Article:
How to Get Around Amsterdam Like A Local: Public Transit & Navigation Guide

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Amsterdam's historic canal-side architecture and houseboats

Amsterdam is a popular tourist spot in Europe that welcomes 20 million visitors yearly. Its world-famous canal system, artistic heritage, unique architecture, top-tier nightlife, and abundant museums are significant draws. But it’s also a well-connected city with affordable and reliable public transport, making planning any trip to this incredible city much easier.

In this article, we’ll run through some top tips on how to get around Amsterdam. From arriving at Schiphol Airport to getting around the various forms of private and public transportation, we’ve got you covered. With our handy tips, you’ll have all the info needed to help make your time in Amsterdam go smoothly.

How to Get to the City Center from Schiphol Airport

I Amsterdam Sign at Schiphol Airport
Kyle Kroeger / ViaTravelers

The distance between the airport and Amsterdam’s main train station, Centraal Station, is only 18km, so don’t expect a massive trek to get to your hotel once your flight lands. Also, public transport from the airport and the city center is readily available and reasonably priced for easy transfers.

Ticket prices for using the train to make this journey are as cheap as chips! Fork out a measly $5 on average for the quick 20-minute trip to Centraal Station. Express bus services leave the airport every ten minutes and can get you into the city in around 25 minutes for about $7. If arriving at Schiphol Airport late, you can take the night bus, which follows the same route as the day service and runs from midnight to 5 am.

A taxi or Uber might be preferable when traveling late, especially after a long travel day. The drive to the city center from the airport will take around 20 – 40 minutes (depending on the traffic), and a taxi should cost around $49, with an Uber more likely charging less. For ultimate comfort, finding reasonable private transfers from the airport to your hotel is easy and sometimes a little cheaper than a taxi.

How to Navigate Your Way Around Amsterdam

Map of Amsterdam Attractions
Nick Furnari / ViaTravelers

Once in Amsterdam, you’ll find Google Maps works a treat for navigating your way around the city.

Also, get onto the GVB website to download pdf public transport system route maps before getting to Amsterdam. This will make life so much easier when figuring out the easiest ways to get around, including working out the best available transport and connection options.

See Related: My Favorite Reasons to Visit Amsterdam

Public Transportation Options in Amsterdam

Amsterdam’s public transport system is affordable, reliable, and well-connected. Most of the time, you will find card and cash payments accepted, and whatever time of day or night, there will be an option at your disposal for getting from A to B.

Transport Option Average Cost
Train (Airport to Centraal Station) $5
Express Bus (Airport to City) $7
Night Bus (Airport to City) Varies
Taxi or Uber (Airport to City Center) $49+
Tram, Metro, or Bus $3.50
Ferry Free
Cycling $7-$11 (Bike rental)
Walking Free

Trams

Blue and white Amsterdam tram en route to Station RAI
Kyle Kroeger / ViaTravelers

Covering most attractions in Amsterdam that you’ll want to pop onto your itinerary, like the Rijksmuseum or the Van Gogh Museum, you’ll want to familiarize yourself with the local tram system.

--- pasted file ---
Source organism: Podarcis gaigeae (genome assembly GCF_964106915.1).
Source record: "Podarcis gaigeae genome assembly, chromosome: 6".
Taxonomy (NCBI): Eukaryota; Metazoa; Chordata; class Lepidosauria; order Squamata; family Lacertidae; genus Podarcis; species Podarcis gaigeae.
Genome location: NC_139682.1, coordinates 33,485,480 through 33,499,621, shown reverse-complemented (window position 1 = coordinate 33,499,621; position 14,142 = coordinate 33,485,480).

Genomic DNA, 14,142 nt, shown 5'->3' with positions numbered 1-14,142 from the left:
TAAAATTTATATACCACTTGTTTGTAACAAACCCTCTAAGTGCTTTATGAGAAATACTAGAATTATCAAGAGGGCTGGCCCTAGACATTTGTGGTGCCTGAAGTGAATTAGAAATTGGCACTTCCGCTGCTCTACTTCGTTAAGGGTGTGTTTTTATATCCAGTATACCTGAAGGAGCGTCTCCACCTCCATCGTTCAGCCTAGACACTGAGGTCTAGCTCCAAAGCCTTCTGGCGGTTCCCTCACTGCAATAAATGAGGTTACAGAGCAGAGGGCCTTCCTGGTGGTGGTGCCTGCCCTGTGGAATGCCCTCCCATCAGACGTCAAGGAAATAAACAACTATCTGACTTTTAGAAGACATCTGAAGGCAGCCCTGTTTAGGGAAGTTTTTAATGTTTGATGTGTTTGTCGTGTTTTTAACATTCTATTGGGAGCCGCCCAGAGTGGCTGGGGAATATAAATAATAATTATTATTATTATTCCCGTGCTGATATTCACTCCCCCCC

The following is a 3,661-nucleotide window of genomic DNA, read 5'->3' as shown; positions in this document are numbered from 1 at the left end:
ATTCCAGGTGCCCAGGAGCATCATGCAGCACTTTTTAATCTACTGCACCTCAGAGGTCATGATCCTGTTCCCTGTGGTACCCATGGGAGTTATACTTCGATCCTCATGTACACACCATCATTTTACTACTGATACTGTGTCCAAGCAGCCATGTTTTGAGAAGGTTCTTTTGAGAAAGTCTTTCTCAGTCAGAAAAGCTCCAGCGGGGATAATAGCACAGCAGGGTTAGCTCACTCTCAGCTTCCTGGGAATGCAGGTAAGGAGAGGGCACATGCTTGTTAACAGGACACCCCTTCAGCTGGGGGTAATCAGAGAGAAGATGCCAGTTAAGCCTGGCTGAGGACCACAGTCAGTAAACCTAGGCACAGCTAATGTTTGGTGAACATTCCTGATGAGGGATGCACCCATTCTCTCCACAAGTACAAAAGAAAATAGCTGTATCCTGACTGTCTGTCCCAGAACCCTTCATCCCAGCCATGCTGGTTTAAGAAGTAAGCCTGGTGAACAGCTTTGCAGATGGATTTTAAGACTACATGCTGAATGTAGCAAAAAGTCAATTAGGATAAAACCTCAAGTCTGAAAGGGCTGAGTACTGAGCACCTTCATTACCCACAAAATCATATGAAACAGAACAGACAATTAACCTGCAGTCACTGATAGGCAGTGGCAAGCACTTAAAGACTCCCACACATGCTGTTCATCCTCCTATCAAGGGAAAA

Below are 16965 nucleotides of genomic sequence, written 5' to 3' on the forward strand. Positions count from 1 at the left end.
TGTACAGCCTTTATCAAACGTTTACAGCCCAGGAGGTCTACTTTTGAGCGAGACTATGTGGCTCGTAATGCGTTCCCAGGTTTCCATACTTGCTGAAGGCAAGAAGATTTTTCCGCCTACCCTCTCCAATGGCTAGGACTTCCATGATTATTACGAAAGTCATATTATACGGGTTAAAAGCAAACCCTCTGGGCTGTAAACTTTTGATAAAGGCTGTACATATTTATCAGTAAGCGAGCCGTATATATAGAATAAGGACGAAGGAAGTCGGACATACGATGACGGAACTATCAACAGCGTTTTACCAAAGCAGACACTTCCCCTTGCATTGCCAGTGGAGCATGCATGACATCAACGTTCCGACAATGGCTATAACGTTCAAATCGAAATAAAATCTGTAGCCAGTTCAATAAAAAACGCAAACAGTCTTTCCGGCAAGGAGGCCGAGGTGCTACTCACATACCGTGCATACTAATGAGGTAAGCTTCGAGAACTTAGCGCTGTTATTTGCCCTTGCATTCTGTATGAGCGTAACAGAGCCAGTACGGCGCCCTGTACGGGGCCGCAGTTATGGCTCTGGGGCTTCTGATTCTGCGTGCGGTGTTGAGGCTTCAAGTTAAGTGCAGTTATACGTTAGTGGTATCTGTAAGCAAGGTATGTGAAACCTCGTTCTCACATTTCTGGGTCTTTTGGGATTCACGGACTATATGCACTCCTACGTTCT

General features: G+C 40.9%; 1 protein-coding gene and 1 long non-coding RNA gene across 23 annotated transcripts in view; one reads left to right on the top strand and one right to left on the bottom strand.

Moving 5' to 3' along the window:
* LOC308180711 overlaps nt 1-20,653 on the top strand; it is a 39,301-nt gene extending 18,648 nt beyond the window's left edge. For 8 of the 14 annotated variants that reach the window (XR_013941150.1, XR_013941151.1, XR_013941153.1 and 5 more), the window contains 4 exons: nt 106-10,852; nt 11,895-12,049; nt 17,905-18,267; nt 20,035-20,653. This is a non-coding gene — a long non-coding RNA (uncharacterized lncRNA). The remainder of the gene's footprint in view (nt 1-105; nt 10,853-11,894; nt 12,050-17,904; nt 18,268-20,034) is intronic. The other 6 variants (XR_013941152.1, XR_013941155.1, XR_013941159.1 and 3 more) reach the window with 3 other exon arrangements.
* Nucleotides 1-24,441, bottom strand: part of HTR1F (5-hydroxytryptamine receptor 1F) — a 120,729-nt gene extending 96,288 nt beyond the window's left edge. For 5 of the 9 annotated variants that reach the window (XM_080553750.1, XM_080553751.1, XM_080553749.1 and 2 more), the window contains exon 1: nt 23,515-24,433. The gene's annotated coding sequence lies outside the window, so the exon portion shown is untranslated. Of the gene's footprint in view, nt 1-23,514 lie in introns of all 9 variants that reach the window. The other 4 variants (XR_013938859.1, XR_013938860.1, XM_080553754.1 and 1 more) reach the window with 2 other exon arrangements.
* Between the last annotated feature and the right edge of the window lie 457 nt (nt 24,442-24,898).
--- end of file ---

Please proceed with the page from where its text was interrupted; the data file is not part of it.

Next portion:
Regarding accessibility, look for a pink ITS symbol on the door, indicating that a particular tram is wheelchair accessible. Unfortunately, not all of the older trams are accessible to all, and it’s a bit of a hit-and-miss whether or not the tram arriving at your stop will be accessible.

See Related: The Ultimate Guide for Visiting the Rijksmuseum

Metro

Centraal Station Metro Stop in Amsterdam
Kyle Kroeger / ViaTravelers

Amsterdam metro trains cover a total of five metro routes around the city. This extensive network covers seven different areas of the city, and trains run early from 6 am until 12:30 am and will generally provide a reliable train schedule every ten minutes.

Buses

Amsterdam city bus interior with modern design and accessibility features
Kyle Kroeger / ViaTravelers

The major transport companies of Amsterdam include GVB, Connexxion, and EBS. Over a full 24-hour basis, many routes within the city center and to the broader metropolitan area are available, mostly starting from Amsterdam Central Station.

If you want to make the most of the famously top-notch Amsterdam nightlife, night buses are ready to come to your rescue every night from 12:30 to 7:00 am. You can buy your ticket on the bus from the bus operators via debit cards or contactless (no cash).

Buses are also an excellent option for touring Amsterdam. Many open-top and hop-on-hop-off bus services operate in the city to show tourists the must-see highlights and the very best nightclubs!

Ferries

GVB Ferry in Amsterdam
Kyle Kroeger / ViaTravelers

Every two to 30 minutes, you’ll find free ferries running across the IJ River to Amsterdam Noord for mopeds, pedestrians, and cyclists. The main ferry terminal is just behind Centraal Station.

You generally won’t have to wait long to catch any of the ferries, and a countdown clock takes out the guesswork as to when your next ferry will be.

See Related: IJ-Hallen: An Ultimate Guide to Europe’s Largest Flea Market

Other Options for Getting Around Amsterdam

Taxis & Uber

Taxi fares within the city center are expensive but worth considering if you find yourself in a pinch. The minimum cost is about $3.50 for the first 2,000 meters and about $2.50 for each kilometer after that.